S

    T0

    Net

    Default

    25

    53

    23

    123

    Default

    UDP

    TCP-ACK

    Default

    Num

    CrossProduct

    Matching Filter

    F1

    F1

    F1

    F1

    F1

    F1

    F8

    F8

    1

    2

    3

    4

    5

    6

    479

    480

    M, S, 25, 123, UDP

    M, S, 25, 123, TCP-ACK

    M, S, 25, 123, default

    M, S, 25, default, UDP

    M, S, 25, default, TCP-ACK

    M, S, 25, default, default

    … …

    default,default,default,default,TCP-ACK

    default,default,default,default,default

    E.g. Looking for:

    (M,S,UDP,25,57)


    Conclusions
    Conclusions implementation

    • GOT solution scalable (linear) storage & fast lookups for D-S filters.

      • More general filters  high lookup cost

    • Cross-Producting solution, higher variance, but faster on average (for lookup) because of cashing need.

    • Hybrid scheme combines flexibility with efficiency.

    Packet Classification # 3 CSE 581: Internet Technology (Winter 2002) Ozgur Ozturk 02/11/02


    Abv scalable packet classification f baboescu g varghese
    ABV: implementation "Scalable Packet Classification” F. Baboescu, G. Varghese,

    • GOAL

      • Packet classification

        • scalable (in rules, upto 100,000)

        • wire speed

    • Past Work

      • Linear time search

      • Linear amount of TCAMS

      • Lucent scheme

        • worst case doesn't scale

    Packet Classification # 3 CSE 581: Internet Technology (Winter 2002) Ozgur Ozturk 02/11/02


    Solution
    SOLUTION implementation

    • Aggregated Bit Vector

      • improvement on Lucent bit vector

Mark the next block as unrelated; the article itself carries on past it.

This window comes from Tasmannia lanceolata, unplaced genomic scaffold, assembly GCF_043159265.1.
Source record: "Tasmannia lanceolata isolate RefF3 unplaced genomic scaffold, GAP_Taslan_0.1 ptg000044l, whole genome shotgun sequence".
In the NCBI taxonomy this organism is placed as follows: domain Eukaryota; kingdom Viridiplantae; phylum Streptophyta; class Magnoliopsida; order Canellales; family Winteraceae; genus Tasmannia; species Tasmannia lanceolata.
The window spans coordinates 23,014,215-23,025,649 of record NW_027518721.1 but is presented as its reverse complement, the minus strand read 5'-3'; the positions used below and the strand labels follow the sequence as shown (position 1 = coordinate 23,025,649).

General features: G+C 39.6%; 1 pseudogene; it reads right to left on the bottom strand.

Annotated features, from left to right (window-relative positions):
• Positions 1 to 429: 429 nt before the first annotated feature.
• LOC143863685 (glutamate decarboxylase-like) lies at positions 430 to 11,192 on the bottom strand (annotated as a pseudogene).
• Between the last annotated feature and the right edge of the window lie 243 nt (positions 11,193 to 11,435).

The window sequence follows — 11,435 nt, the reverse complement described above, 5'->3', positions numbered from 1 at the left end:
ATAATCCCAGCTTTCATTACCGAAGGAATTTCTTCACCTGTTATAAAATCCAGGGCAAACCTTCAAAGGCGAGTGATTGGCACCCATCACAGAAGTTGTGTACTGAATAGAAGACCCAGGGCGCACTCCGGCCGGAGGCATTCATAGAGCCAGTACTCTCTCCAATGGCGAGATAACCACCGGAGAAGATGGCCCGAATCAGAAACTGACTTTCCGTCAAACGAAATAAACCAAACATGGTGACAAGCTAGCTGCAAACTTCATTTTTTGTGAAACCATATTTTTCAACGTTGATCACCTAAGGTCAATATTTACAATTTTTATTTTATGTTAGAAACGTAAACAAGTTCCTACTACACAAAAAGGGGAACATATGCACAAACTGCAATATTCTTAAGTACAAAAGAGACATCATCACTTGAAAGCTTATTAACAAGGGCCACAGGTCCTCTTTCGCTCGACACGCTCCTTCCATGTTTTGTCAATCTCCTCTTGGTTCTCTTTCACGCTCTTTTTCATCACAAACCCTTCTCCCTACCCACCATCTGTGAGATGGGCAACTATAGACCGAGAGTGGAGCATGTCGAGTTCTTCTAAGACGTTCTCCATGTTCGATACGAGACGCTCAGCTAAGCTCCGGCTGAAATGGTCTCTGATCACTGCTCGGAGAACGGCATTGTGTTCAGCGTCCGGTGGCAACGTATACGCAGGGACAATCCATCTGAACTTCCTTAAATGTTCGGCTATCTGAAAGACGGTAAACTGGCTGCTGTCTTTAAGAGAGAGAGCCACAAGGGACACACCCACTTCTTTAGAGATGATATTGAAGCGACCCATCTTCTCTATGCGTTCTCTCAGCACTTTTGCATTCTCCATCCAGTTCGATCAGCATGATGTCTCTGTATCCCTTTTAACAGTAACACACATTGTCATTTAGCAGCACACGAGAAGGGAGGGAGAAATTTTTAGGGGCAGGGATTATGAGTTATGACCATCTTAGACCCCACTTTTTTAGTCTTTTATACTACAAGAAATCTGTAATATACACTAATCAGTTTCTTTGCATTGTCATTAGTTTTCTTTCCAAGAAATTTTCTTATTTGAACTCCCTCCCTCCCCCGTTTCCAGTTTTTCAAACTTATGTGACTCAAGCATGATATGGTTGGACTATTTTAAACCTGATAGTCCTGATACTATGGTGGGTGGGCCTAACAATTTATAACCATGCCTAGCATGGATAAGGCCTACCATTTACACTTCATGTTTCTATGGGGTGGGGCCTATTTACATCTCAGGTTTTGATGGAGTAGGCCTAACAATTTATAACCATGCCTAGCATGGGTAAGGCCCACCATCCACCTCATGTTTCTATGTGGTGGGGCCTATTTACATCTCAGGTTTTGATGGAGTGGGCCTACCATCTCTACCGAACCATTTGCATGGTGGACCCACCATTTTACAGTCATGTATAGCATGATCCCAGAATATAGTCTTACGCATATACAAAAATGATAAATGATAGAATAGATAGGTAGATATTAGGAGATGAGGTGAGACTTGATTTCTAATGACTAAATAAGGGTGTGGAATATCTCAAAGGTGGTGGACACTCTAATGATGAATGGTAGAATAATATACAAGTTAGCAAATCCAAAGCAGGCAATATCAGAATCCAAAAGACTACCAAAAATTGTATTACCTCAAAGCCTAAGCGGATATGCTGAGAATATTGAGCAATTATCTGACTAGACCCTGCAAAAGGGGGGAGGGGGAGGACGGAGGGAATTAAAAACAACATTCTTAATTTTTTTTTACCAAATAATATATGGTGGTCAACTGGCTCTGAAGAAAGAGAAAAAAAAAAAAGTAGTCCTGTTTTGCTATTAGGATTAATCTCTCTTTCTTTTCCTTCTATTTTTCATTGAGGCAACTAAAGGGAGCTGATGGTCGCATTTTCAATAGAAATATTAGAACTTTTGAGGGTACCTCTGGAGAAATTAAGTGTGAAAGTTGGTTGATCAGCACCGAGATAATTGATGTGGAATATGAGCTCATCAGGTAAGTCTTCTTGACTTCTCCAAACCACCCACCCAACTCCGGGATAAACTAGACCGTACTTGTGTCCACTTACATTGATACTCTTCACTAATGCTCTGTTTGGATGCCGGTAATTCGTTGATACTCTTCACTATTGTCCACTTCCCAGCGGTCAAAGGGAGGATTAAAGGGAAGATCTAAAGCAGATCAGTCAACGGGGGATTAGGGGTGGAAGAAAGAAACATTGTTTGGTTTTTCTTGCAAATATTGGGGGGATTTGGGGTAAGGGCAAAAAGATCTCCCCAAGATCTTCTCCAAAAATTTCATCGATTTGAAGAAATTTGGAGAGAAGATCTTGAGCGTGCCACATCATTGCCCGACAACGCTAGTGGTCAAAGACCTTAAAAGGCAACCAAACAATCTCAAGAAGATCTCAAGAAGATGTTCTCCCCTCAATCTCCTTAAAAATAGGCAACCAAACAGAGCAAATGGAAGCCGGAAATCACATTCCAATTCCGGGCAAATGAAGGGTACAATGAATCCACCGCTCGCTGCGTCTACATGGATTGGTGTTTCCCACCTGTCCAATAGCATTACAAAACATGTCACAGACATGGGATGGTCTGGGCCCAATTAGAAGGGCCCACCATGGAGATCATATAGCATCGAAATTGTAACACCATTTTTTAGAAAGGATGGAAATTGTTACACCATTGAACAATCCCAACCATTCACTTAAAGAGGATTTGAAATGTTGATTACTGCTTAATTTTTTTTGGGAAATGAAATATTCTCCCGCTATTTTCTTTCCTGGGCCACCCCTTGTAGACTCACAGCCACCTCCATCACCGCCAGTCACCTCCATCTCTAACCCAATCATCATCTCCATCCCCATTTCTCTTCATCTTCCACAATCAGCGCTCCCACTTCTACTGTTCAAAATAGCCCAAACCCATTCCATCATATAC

• rule aggregation

      • rule rearrangement

    • Rule Aggregation

      • bit vectors are sparse

        • i.e., few rules match

      • Some compression scheme

    Packet Classification # 3 CSE 581: Internet Technology (Winter 2002) Ozgur Ozturk 02/11/02


    Solution continued
    SOLUTION continued implementation

    • Rule Rearrangement

      • overlap is rare

      • place rules w/ common values together

      • sort out rule ordering later

    Packet Classification # 3 CSE 581: Internet Technology (Winter 2002) Ozgur Ozturk 02/11/02


    Comparing abv w bv of lucent
    Comparing ABV w/ BV of Lucent implementation

    Packet Classification # 3 CSE 581: Internet Technology (Winter 2002) Ozgur Ozturk 02/11/02


    Results
    Results implementation

    • At least an order magnitude faster than BV

    • Scales well for memory access

    Packet Classification # 3 CSE 581: Internet Technology (Winter 2002) Ozgur Ozturk 02/11/02


    Paper 3 space decomposition techniques for fast layer 4 switching m buddhikot s suri m waldvogel
    Paper # 3 implementation“Space Decomposition Techniques for Fast Layer-4 Switching" M. Buddhikot, S. Suri, M. Waldvogel

    • new scheme, based on space decomposition, whose search time is comparable to the best existing schemes, but which also offers fast worst-case filter update time.

    • three key ideas

      • innovative data-structure based on quadtrees for a hierarchical representation of the recursively decomposed search space

      • fractional cascading and precomputation to improve packet classification time

      • prefix partitioning to improve update time

    Packet Classification # 3 CSE 581: Internet Technology (Winter 2002) Ozgur Ozturk 02/11/02


    Space decomposition evaluation
    Space Decomposition Evaluation implementation

    • Depending on the actual requirements of the system this algorithm is deployed in, a single parameter can be used to tradeoff search time for update time.

    • Amenable to fast software and hardware implementation.

    • For Ntwo-dimensional filters specified using prefixes of up to W bits in length, Area-based Quadtrees (AQT) data structure requires O(N)space, O(W) search time, and O((N)1/)

    • Both the average and worst-case search times and memory consumption are comparable or better than other schemes known in the literature.

    Packet Classification # 3 CSE 581: Internet Technology (Winter 2002) Ozgur Ozturk 02/11/02